The Sudanese Minister of Investment, Al-Hadi Ibrahim, said that abolishing the Israel boycott law provides his country with the opportunity to integrate into international organizations, strengthen cooperation, increase commodity, commercial exchange, and the flow of foreign investments.
Sudanese Minister of Investment, Al-Hadi Ibrahim, defended the abolition of the Israel boycott law, saying it restricted and prevented Sudan from dealing with many important international organizations.
A joint meeting between the Sudanese Sovereignty Council and the Council of Ministers last week approved a bill abolishing the law that had existed in Sudan since 1958.
The Israel Boycott Law prohibits Sudanese citizens from entering an agreement of any kind with bodies or persons residing in Israel, or with bodies or persons who work for or belong to the state of Israel.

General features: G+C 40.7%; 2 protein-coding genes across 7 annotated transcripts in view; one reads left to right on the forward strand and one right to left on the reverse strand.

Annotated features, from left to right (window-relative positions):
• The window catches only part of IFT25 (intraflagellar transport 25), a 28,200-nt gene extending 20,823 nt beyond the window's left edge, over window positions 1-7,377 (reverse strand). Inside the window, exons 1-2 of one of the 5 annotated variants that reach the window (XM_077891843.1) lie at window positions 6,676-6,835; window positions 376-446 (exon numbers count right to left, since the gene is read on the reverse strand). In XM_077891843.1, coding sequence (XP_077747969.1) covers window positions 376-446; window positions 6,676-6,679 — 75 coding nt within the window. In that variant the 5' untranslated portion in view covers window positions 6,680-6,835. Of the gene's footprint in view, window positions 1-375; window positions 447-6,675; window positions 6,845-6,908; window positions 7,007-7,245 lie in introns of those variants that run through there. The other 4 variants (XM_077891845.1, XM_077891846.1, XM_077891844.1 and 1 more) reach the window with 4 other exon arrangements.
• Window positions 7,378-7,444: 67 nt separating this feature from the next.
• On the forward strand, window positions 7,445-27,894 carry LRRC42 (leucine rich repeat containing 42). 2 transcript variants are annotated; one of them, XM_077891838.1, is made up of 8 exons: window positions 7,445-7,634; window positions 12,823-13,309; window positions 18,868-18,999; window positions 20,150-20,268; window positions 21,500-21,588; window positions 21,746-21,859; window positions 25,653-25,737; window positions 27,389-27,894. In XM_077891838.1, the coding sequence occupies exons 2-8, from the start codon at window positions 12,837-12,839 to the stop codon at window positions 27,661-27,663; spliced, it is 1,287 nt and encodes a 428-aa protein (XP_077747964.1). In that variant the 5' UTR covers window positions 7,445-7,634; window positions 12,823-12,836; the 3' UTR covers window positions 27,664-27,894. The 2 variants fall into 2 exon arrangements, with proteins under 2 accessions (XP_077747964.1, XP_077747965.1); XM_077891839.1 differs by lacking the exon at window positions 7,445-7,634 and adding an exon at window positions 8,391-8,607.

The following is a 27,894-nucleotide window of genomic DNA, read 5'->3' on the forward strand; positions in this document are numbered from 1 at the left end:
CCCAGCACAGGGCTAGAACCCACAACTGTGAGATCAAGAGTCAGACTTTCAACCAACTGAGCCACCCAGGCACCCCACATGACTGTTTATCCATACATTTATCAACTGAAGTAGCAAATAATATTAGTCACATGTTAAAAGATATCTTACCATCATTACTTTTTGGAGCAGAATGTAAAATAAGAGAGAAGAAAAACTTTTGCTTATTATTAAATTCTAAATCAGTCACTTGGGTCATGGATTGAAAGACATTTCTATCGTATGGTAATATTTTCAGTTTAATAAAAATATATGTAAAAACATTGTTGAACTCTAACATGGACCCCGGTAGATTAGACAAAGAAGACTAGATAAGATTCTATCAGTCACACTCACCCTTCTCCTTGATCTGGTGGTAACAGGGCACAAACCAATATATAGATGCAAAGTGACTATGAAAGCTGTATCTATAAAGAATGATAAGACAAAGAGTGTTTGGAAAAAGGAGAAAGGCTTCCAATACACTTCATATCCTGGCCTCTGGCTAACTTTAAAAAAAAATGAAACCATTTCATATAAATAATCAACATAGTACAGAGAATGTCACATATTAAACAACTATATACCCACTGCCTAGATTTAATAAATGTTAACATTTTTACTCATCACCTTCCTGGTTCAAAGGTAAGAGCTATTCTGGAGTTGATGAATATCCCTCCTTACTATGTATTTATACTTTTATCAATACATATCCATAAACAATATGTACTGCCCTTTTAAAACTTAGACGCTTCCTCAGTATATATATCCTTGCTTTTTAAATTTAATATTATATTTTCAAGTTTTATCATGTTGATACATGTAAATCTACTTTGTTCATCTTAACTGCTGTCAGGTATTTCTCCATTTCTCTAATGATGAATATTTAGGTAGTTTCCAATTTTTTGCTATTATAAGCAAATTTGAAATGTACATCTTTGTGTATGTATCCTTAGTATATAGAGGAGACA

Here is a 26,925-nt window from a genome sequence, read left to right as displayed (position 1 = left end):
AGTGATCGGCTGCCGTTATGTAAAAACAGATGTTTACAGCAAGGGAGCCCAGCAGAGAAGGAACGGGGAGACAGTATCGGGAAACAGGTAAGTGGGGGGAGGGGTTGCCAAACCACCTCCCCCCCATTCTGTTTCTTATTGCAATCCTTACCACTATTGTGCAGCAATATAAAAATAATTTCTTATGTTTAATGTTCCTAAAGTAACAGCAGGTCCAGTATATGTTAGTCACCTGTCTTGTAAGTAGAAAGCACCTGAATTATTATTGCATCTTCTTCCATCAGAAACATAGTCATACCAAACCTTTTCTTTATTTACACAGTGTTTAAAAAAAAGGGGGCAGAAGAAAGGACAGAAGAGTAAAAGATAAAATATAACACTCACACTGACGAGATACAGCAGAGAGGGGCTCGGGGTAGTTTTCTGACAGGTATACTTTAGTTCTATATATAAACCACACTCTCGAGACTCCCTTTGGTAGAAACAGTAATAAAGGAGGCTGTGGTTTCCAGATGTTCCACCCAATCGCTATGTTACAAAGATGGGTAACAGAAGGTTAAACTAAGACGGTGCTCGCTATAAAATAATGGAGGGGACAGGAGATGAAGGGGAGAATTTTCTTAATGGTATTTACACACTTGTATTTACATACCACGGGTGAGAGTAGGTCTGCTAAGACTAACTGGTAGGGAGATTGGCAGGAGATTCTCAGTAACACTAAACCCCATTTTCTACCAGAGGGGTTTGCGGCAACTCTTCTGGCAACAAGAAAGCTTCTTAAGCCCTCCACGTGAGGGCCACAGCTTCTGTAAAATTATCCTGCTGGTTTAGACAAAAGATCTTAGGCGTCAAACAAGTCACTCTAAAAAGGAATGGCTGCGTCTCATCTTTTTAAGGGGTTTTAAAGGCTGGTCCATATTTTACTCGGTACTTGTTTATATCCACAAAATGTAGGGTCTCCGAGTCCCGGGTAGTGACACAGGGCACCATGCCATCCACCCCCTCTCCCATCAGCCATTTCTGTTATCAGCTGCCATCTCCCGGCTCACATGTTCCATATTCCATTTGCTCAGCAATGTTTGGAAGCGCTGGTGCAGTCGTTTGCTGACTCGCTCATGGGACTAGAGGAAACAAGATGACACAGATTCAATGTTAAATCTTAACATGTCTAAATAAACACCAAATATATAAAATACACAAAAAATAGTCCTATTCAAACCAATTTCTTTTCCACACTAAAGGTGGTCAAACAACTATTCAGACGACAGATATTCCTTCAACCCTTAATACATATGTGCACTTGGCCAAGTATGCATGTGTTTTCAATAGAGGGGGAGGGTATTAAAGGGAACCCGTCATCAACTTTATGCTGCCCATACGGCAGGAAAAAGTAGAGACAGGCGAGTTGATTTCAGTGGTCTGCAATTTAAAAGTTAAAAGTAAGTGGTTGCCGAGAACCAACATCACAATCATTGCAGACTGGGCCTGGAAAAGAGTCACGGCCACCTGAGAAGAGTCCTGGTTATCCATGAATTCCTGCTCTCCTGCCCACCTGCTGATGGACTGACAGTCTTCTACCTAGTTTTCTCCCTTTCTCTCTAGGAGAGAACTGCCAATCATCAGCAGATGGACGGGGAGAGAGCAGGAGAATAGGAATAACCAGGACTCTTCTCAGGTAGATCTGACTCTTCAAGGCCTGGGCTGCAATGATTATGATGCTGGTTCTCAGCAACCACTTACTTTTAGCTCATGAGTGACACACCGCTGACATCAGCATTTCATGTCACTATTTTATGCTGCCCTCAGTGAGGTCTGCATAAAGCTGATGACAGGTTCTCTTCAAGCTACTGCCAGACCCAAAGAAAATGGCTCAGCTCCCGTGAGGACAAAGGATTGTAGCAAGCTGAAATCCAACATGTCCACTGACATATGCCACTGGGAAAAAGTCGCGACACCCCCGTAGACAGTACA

The law also prohibits entry, exchange, or trade in Israeli goods, whether received from Israel directly or indirectly.
The law punished violation with a 10-year imprisonment and a fine.
In an interview with Sudan News Agency (SUNA) Saturday, the Sudanese Minister of Investment described the boycott law as “bad.”
He stressed that Sudan cannot deal with international financial organizations without getting rid of this law.
The Minister explained that Arab countries such as Saudi Arabia, Qatar, the UAE and other Gulf countries, along with Jordan, Egypt and Lebanon, had all established normal relations with Israel.
Mr. Al-Hadi also noted that removing the boycott decision does not mean that there is a normal relationship with Israel.
He stressed however, that abolishing the law provides a very great opportunity for Sudan to integrate into international organizations, the international community and financial institutions to enhance cooperation, increase commodity, commercial exchange, and the flow of foreign investments.